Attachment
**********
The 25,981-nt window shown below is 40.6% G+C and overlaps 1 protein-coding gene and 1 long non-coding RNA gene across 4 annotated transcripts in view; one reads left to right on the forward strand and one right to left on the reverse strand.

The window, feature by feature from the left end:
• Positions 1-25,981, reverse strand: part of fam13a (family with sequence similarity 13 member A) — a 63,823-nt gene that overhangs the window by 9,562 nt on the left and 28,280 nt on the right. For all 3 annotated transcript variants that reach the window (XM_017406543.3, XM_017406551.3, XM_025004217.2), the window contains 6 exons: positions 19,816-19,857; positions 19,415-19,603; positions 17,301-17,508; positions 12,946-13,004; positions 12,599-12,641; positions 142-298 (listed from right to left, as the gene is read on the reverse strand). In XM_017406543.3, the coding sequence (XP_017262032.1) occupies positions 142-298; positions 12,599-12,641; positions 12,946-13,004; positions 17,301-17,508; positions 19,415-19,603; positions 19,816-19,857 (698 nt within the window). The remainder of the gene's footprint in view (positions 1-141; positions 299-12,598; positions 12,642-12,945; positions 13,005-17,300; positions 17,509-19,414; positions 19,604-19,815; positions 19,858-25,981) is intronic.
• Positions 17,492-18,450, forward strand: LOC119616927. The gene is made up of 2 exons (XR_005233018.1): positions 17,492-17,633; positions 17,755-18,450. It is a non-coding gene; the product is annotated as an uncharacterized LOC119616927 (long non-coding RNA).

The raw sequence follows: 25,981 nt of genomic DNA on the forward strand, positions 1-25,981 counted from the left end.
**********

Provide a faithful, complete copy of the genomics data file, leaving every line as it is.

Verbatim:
The 25,981-nt window shown below is 40.6% G+C and overlaps 1 protein-coding gene and 1 long non-coding RNA gene across 4 annotated transcripts in view; one reads left to right on the forward strand and one right to left on the reverse strand.

The window, feature by feature from the left end:
• Positions 1-25,981, reverse strand: part of fam13a (family with sequence similarity 13 member A) — a 63,823-nt gene that overhangs the window by 9,562 nt on the left and 28,280 nt on the right. For all 3 annotated transcript variants that reach the window (XM_017406543.3, XM_017406551.3, XM_025004217.2), the window contains 6 exons: positions 19,816-19,857; positions 19,415-19,603; positions 17,301-17,508; positions 12,946-13,004; positions 12,599-12,641; positions 142-298 (listed from right to left, as the gene is read on the reverse strand). In XM_017406543.3, the coding sequence (XP_017262032.1) occupies positions 142-298; positions 12,599-12,641; positions 12,946-13,004; positions 17,301-17,508; positions 19,415-19,603; positions 19,816-19,857 (698 nt within the window). The remainder of the gene's footprint in view (positions 1-141; positions 299-12,598; positions 12,642-12,945; positions 13,005-17,300; positions 17,509-19,414; positions 19,604-19,815; positions 19,858-25,981) is intronic.
• Positions 17,492-18,450, forward strand: LOC119616927. The gene is made up of 2 exons (XR_005233018.1): positions 17,492-17,633; positions 17,755-18,450. It is a non-coding gene; the product is annotated as an uncharacterized LOC119616927 (long non-coding RNA).

The raw sequence follows: 25,981 nt of genomic DNA on the forward strand, positions 1-25,981 counted from the left end.